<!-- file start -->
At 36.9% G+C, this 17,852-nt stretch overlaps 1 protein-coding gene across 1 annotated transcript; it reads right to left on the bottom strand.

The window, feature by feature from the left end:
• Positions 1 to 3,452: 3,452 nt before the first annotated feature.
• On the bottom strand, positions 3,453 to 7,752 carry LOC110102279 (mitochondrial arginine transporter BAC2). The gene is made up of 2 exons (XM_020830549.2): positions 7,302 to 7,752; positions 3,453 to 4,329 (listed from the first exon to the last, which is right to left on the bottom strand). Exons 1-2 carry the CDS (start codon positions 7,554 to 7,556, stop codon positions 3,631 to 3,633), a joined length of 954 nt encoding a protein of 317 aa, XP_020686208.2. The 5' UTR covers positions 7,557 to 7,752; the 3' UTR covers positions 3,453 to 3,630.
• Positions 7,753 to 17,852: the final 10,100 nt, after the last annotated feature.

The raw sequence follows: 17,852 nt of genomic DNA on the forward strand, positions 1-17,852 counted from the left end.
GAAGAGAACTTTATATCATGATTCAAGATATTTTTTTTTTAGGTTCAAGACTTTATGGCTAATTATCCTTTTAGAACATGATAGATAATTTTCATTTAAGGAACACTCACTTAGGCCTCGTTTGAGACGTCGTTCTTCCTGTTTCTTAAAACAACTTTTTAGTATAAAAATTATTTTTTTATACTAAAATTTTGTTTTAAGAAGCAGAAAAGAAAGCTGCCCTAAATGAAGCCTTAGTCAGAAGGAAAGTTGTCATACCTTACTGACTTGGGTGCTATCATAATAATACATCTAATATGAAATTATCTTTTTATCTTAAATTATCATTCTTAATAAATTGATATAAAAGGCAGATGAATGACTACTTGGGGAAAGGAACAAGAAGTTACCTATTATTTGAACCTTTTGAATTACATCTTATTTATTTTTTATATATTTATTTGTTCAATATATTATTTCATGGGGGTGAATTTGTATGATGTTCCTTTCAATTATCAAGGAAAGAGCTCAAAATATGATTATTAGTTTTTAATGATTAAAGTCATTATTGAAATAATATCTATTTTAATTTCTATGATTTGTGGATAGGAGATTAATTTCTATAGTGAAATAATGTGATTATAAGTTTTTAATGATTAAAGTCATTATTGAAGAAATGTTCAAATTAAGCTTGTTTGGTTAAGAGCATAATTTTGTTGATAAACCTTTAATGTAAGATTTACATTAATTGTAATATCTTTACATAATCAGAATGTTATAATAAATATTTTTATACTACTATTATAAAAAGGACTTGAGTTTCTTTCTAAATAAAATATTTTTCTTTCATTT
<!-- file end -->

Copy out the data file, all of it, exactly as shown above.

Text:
At 36.9% G+C, this 17,852-nt stretch overlaps 1 protein-coding gene across 1 annotated transcript; it reads right to left on the bottom strand.

The window, feature by feature from the left end:
• Positions 1 to 3,452: 3,452 nt before the first annotated feature.
• On the bottom strand, positions 3,453 to 7,752 carry LOC110102279 (mitochondrial arginine transporter BAC2). The gene is made up of 2 exons (XM_020830549.2): positions 7,302 to 7,752; positions 3,453 to 4,329 (listed from the first exon to the last, which is right to left on the bottom strand). Exons 1-2 carry the CDS (start codon positions 7,554 to 7,556, stop codon positions 3,631 to 3,633), a joined length of 954 nt encoding a protein of 317 aa, XP_020686208.2. The 5' UTR covers positions 7,557 to 7,752; the 3' UTR covers positions 3,453 to 3,630.
• Positions 7,753 to 17,852: the final 10,100 nt, after the last annotated feature.

The raw sequence follows: 17,852 nt of genomic DNA on the forward strand, positions 1-17,852 counted from the left end.
GAAGAGAACTTTATATCATGATTCAAGATATTTTTTTTTTAGGTTCAAGACTTTATGGCTAATTATCCTTTTAGAACATGATAGATAATTTTCATTTAAGGAACACTCACTTAGGCCTCGTTTGAGACGTCGTTCTTCCTGTTTCTTAAAACAACTTTTTAGTATAAAAATTATTTTTTTATACTAAAATTTTGTTTTAAGAAGCAGAAAAGAAAGCTGCCCTAAATGAAGCCTTAGTCAGAAGGAAAGTTGTCATACCTTACTGACTTGGGTGCTATCATAATAATACATCTAATATGAAATTATCTTTTTATCTTAAATTATCATTCTTAATAAATTGATATAAAAGGCAGATGAATGACTACTTGGGGAAAGGAACAAGAAGTTACCTATTATTTGAACCTTTTGAATTACATCTTATTTATTTTTTATATATTTATTTGTTCAATATATTATTTCATGGGGGTGAATTTGTATGATGTTCCTTTCAATTATCAAGGAAAGAGCTCAAAATATGATTATTAGTTTTTAATGATTAAAGTCATTATTGAAATAATATCTATTTTAATTTCTATGATTTGTGGATAGGAGATTAATTTCTATAGTGAAATAATGTGATTATAAGTTTTTAATGATTAAAGTCATTATTGAAGAAATGTTCAAATTAAGCTTGTTTGGTTAAGAGCATAATTTTGTTGATAAACCTTTAATGTAAGATTTACATTAATTGTAATATCTTTACATAATCAGAATGTTATAATAAATATTTTTATACTACTATTATAAAAAGGACTTGAGTTTCTTTCTAAATAAAATATTTTTCTTTCATTT